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Versions: 00 01 02 03 04 05 06 07 08 RFC 4467

Network Working Group                                         M. Crispin
INTERNET-DRAFT: IMAP URLAUTH                    University of Washington
                                                           November 2004
Document: internet-drafts/draft-ietf-lemonade-urlauth-04.txt

    Internet Message Access Protocol (IMAP) - URLAUTH Extension


Status of this Memo

   By submitting this Internet-Draft, I certify that any applicable
   patent or other IPR claims of which I am aware have been disclosed, or
   will be disclosed, and any of which I become aware will be disclosed,
   in accordance with RFC 3668.

   Internet-Drafts are working documents of the Internet Engineering
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   A revised version of this document will be submitted to the RFC
   editor as an Informational Document for the Internet Community.

   A revised version of this draft document will be submitted to the RFC
   editor as a Proposed Standard for the Internet Community.  Discussion
   and suggestions for improvement are requested, and should be sent to
   lemonade@IETF.ORG.  This document will expire before 15 April 2005.
   Distribution of this memo is unlimited.


Abstract

   This document describes the URLAUTH extension to the Internet
   Message Access Protocol (IMAP) (RFC 3501) and the IMAP URL Scheme
   (IMAPURL) (RFC 2192).  This extension provides a means by which an
   IMAP client can use URLs carrying authorization to access limited
   message data on the IMAP server.

   An IMAP server which supports this extension indicates this with a
   capability name of "URLAUTH".


Conventions Used in this Document

   The key words "MUST", "MUST NOT", "SHOULD", "SHOULD NOT", and "MAY"
   in this document are to be interpreted as defined in [KEYWORDS].

   The formal syntax uses the Augmented Backus-Naur Form (ABNF)
   notation including the core rules defined in Appendix A of [ABNF].

   In examples, "C:" and "S:" indicate lines sent by the client and
   server respectively.  If a single "C:" or "S:" label applies to
   multiple lines, then the line breaks between those lines are for
   editorial clarity only and are not part of the actual protocol
   exchange.


Introduction

   In [IMAPURL], a URL of the form imap://fred@example.com/INBOX/;uid=20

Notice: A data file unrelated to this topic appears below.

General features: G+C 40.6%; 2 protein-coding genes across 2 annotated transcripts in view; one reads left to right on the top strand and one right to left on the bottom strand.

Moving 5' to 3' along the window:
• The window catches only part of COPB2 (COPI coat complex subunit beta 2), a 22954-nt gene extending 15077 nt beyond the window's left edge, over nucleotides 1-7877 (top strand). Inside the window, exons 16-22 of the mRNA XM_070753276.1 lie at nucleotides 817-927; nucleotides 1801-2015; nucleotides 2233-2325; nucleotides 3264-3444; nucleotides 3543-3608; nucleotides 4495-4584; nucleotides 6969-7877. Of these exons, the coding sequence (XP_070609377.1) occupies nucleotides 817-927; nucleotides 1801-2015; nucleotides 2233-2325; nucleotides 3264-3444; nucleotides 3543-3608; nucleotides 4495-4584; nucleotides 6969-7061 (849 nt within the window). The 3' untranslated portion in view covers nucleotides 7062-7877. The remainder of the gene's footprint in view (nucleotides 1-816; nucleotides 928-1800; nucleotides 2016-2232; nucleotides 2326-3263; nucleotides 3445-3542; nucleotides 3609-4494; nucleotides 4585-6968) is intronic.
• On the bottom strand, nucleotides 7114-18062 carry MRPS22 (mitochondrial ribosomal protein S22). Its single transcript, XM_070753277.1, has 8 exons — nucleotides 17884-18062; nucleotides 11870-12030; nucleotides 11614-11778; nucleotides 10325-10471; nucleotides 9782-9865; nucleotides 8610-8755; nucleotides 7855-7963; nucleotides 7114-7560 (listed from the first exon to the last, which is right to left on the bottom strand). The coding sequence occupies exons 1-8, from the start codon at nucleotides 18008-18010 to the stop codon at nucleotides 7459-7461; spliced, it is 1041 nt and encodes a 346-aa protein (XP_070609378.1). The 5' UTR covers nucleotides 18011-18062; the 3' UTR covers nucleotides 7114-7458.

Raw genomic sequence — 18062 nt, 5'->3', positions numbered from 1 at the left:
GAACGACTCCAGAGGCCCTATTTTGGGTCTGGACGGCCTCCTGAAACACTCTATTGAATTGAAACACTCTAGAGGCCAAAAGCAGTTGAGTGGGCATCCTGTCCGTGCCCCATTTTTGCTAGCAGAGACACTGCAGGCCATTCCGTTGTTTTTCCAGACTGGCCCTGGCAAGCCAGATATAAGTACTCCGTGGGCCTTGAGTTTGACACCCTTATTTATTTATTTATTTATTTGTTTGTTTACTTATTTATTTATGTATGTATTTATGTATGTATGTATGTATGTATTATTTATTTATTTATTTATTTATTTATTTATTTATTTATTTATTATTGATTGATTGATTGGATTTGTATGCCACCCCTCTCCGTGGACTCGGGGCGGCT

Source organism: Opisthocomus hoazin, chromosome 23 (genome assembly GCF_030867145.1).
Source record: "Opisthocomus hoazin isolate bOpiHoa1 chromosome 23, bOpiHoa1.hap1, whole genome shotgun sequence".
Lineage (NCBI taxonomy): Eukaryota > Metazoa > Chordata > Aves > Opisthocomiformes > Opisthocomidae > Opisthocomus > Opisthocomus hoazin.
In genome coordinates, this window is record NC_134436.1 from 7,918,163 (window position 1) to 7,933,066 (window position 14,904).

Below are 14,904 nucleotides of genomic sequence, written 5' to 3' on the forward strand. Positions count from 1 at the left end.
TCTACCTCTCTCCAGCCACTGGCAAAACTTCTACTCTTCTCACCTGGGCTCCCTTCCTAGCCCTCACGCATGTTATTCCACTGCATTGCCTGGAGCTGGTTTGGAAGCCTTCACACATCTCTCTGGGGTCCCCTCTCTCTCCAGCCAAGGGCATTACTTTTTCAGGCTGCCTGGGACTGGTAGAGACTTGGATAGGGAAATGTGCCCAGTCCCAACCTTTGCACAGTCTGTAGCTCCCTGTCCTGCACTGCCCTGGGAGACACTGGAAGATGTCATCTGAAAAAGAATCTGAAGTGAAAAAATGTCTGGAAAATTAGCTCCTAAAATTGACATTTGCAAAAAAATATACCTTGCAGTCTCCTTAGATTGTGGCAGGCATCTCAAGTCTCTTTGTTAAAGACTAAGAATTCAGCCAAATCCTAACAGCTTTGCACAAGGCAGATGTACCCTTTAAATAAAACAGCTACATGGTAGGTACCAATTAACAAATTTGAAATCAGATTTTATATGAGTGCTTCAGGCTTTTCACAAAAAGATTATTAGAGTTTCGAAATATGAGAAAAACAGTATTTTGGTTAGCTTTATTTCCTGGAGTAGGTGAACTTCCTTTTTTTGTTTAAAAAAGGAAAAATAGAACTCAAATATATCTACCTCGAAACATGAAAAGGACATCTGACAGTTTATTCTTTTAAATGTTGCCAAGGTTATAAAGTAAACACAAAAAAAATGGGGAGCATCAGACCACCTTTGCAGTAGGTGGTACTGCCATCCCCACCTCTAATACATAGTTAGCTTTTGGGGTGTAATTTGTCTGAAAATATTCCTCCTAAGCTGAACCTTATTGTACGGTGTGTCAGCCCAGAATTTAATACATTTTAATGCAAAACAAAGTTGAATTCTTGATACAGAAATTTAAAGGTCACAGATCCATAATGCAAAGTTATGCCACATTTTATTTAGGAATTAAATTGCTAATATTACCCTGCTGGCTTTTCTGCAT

requires authorization as userid "fred".

   The URLAUTH extension provides a means by which an authorized user of an
   IMAP server can create URLAUTH authorized IMAP URLs.  A URLAUTH
   authorized URL conveys authorization (not authentication) to the data
   addressed by that URL, and can be used in another IMAP session to access
   specific content on the IMAP server without otherwise providing
   authorization to any other data owned by the authorizing user (including
   other data in the mailbox specified in the URL).

   A URLAUTH authorized URL can be used in the argument to the BURL command
   in message composition, as described in [BURL], for such purposes as a
   memory (or other resource) constrainted client submitting a message
   forward or resend from an IMAP mailbox without requiring the client to
   fetch that message data.

   The URLAUTH is generated using an authorization mechanism name and an
   authorization token, which is generated using a secret mailbox
   access key.  An IMAP client can request the server to generate and
   assign a new mailbox access key (thus effectively revoking all current
   URLs using URLAUTH with the old mailbox access key) but can not set the
   mailbox access key to a key of its own choosing.


1. Concepts

1.1. URLAUTH

   The URLAUTH is a component, appended at the end of a URL, which conveys
   authorization to access the data addressed by that URL.  It contains an
   authorized access identifier, an authorization mechanism name, and an
   authorization token which is generated from the URL, the authorized access
   identifer, authorization mechanism name, and a mailbox access key.

1.2. Mailbox Access Key

   The mailbox access key is a random string with at least 128 bits of
   entropy.  It is generated by software (not by the human user), and MUST
   be unpredictable.

   Each user has a table of mailboxes and an associated mailbox access key
   for each mailbox.  Consequently, the mailbox access key is per-user and
   per-mailbox.  In other words, two users sharing the same mailbox each have
   a different mailbox access key for that mailbox; and each mailbox accessed
   by a single user also has a different mailbox access key.

1.3. Authorized Access Identifier

   The authorized access identifier restricts use of the URLAUTH authorized
   URL to certain users authorized on the server, as described in section 2.

1.4. Authorization Mechanism

   The authorization mechanism is the algorithm by which the URLAUTH is
   generated and subsequently verified, using the mailbox access key.

   This specification defines the INTERNAL mechanism, which uses a token
   generation algorithm of the server's choosing (a modern and reasonably
   secure [HMAC] such as HMAC-SHA1 is recommended) and does not involve
   disclosure of the mailbox access key to the client.

      Note: If, for any reason, it is necesary to change the token
      generation algorithm of the INTERNAL mechanism (e.g. because an